I totally agree, I just don't want to be creating more maintenance than is necessary. She hasn't ridden since childhood and is getting back into things. The Nishiki was a good deal for both of us. I had it sitting around and was looking for a winter project. She was looking for a bike that wasn't going to cost $500+. I plan on making sure she is aware of the maintenance needed to keep it functioning. I don't want to dump some additional cosmetic issues on her just because I was a moron for a few minutes.

  14. #14
    Senior Member raverson's Avatar
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    Quote Originally Posted by mycoatl
    Dirtdrop, I love the simplex chainguard! Me want!
    Me want's too!

    Don't be afraid to polish the bare aluminum. It will make the bike look better than when it was new and if it's kept indoors when not being ridden it will take little maintenance to keep up.

    I have used Zephyr polish on all kinds of aluminum products where hand polishing was necessary and always with excellent results. Small round smooth parts such as stems and seatposts are particularly easy to buff and should shine up quickly.

  15. #15
    Senior Member Grand Bois's Avatar
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    Quote Originally Posted by bkaapcke
    The best aluminum polish there is, is Mothers mag wheel polish available at auto parts stores. Once it is polished a coat of wax will help it stay shiny longer. The hot rodders now use Zoop Seal to keep the shine. I haven't used it myself, so no rave review. bk
    Mother's followed by a coat of wax is what I've been using. It's important not to touch the parts after polishing them. I wear examination gloves.

    I like to buy old cranksets, strip off the anodizing with oven cleaner and polish them. I'm working on a Shimano 600 Abaresque right now. I've also done stems, seatposts and brakes. I never strip and polish vintage Campy parts. They're sacred.

  16. #16
    Riding like its 1990 thenomad's Avatar
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    what about aluminum frames like Trek? Anyone strip the paint and polish them? I think that'd be a cool project, to have a mirror or satin polished finish on certain parts of the frame.

  17. #17
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    Quote Originally Posted by rover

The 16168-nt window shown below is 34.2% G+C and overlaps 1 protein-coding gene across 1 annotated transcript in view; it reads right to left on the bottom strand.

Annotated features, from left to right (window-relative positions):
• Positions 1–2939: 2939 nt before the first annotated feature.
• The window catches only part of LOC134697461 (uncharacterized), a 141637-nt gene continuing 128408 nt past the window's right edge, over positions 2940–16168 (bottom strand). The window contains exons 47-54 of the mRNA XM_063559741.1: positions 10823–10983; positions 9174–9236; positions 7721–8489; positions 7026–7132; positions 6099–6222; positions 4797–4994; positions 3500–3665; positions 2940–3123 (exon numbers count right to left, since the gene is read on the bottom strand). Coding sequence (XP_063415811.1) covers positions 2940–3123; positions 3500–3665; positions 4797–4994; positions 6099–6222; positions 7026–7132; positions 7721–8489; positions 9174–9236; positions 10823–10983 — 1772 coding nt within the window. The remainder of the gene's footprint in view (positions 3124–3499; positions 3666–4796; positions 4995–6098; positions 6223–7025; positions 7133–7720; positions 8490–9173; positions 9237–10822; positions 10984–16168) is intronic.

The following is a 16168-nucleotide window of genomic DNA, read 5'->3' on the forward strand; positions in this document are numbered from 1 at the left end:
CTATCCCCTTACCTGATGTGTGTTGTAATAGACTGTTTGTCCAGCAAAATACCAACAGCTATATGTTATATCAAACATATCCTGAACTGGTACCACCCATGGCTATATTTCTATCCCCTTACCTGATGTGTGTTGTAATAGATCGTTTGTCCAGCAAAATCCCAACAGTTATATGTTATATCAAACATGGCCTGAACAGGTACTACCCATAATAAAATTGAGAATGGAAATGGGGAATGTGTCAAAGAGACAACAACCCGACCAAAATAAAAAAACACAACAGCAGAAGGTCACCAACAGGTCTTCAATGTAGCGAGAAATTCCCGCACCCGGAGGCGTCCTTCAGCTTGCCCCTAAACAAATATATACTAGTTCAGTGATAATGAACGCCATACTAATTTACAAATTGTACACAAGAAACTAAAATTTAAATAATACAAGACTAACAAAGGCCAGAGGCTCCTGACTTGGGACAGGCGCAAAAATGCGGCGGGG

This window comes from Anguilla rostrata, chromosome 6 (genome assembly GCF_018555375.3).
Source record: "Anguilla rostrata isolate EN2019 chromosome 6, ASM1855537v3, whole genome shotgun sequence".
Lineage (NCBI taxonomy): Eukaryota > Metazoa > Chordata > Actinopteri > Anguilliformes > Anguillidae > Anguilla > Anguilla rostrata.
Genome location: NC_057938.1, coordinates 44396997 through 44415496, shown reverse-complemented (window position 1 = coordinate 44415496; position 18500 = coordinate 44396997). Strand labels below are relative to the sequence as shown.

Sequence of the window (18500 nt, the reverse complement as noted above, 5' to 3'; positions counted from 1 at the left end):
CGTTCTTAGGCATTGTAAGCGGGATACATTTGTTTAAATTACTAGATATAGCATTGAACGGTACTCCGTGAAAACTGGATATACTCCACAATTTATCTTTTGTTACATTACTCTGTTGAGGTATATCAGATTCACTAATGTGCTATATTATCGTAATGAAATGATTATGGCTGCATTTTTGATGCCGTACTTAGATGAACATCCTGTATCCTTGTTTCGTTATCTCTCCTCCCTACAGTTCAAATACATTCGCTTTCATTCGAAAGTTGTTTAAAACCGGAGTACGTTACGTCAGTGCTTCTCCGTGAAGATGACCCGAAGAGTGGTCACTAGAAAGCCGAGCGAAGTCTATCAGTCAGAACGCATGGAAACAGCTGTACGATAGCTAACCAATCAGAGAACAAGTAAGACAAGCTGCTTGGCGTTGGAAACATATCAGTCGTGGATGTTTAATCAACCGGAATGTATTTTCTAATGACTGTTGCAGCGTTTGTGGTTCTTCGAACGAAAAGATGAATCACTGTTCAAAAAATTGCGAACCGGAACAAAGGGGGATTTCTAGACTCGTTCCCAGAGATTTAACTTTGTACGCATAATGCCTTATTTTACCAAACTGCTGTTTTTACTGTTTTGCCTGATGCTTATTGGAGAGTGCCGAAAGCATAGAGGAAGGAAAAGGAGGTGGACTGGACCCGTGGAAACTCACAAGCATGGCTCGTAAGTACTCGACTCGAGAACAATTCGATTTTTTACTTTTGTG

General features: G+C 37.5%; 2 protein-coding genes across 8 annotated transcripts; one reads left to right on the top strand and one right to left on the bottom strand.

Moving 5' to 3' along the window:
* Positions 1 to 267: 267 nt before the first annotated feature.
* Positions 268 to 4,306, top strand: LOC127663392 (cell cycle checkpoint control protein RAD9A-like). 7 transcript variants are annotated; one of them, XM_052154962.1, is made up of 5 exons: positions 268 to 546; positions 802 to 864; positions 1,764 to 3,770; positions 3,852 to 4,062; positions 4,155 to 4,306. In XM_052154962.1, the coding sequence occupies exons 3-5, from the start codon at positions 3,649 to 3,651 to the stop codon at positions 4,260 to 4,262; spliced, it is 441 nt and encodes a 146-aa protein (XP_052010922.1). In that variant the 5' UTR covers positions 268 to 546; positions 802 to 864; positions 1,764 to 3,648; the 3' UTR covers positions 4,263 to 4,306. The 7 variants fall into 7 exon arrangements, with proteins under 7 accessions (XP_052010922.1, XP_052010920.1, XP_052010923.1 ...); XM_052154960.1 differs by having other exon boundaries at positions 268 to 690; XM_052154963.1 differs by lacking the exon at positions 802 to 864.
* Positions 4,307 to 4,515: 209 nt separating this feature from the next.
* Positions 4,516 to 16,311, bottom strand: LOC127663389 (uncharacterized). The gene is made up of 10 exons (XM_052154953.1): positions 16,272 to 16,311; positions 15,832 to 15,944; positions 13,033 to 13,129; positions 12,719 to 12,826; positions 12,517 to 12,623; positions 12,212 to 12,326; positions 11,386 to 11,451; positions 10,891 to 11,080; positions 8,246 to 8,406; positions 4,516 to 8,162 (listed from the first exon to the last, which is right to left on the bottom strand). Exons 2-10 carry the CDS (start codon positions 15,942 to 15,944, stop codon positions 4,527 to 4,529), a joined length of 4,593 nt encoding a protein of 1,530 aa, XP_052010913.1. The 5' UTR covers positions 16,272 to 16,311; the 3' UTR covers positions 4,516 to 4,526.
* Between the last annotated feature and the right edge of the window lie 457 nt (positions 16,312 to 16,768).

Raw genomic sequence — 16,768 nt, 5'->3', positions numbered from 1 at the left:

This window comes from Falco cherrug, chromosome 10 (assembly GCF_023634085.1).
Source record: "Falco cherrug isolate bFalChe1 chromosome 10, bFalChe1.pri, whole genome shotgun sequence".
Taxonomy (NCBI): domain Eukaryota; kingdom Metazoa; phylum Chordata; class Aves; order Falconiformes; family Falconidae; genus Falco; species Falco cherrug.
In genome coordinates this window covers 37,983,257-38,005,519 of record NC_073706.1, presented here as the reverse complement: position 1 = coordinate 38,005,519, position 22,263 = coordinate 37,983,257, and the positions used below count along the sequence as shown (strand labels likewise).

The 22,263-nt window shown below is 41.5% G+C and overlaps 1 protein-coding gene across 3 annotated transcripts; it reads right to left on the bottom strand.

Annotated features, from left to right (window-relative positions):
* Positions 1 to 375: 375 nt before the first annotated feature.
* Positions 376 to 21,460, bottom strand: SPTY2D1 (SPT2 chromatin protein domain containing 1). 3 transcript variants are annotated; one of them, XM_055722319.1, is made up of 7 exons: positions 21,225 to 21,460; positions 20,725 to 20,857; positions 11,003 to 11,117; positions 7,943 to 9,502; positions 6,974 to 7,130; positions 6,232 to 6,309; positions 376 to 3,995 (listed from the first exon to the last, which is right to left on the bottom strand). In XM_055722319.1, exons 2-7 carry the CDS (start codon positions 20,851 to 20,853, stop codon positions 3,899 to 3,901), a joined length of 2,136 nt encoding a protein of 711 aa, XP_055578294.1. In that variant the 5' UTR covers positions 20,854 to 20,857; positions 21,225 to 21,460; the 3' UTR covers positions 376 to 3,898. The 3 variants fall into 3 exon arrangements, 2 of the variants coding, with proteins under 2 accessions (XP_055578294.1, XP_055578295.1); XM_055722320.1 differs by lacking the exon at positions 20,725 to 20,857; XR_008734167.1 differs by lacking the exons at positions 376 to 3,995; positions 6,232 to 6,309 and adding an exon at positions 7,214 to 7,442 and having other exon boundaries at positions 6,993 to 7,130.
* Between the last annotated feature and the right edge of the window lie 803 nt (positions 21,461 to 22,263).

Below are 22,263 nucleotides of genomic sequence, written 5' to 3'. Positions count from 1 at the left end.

I am fixing up an old Nishiki for a friend of mine, and today was using my rotary tool with a soft brass brush fixing to remove some of the tougher crud on the chainrings. That seemed to work pretty well, so I used the same method to remove some rust and crud on the seat post where it had been clamped in the frame for years. Once again, that seemed to work pretty well and also left a nice polish behind. I thought that looked pretty nice, so I polished the whole seat post followed by the stem. They both look nice, but now I'm pretty sure that I should have learned something about polishing metals before I went that far. From a Google and BF search it appears that I may have just made those parts more prone to tarnish in the future. Is that so? If it is, is there anything I can do short of replacing the parts? The brush didn't leave any noticeable scratches on the metal.

    I think the problem here is that you've been recomended metal POLISH....not anything that SEALS the surface from the enviroment.

    the problem with a metal sealer that is sold commercially is that once it's applied, touching the part or exposing it to water or extreme moisture will remove the sealer. Most will howl and say that moisture can't do that but go ahead and call up the manufacturer of any of those sealing products and ask.

    the problem is that you've removed the clear anodized layer from the metal. the only way to get it back is the re-anodize the part.

    trust me, you'll have to polish these parts to keep them looking the way they do today. congrats.

  18. #18
    Senior Member Grand Bois's Avatar
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    Quote Originally Posted by thesuper
    I think the problem here is that you've been recomended metal POLISH....not anything that SEALS the surface from the enviroment.

    the problem with a metal sealer that is sold commercially is that once it's applied, touching the part or exposing it to water or extreme moisture will remove the sealer. Most will howl and say that moisture can't do that but go ahead and call up the manufacturer of any of those sealing products and ask.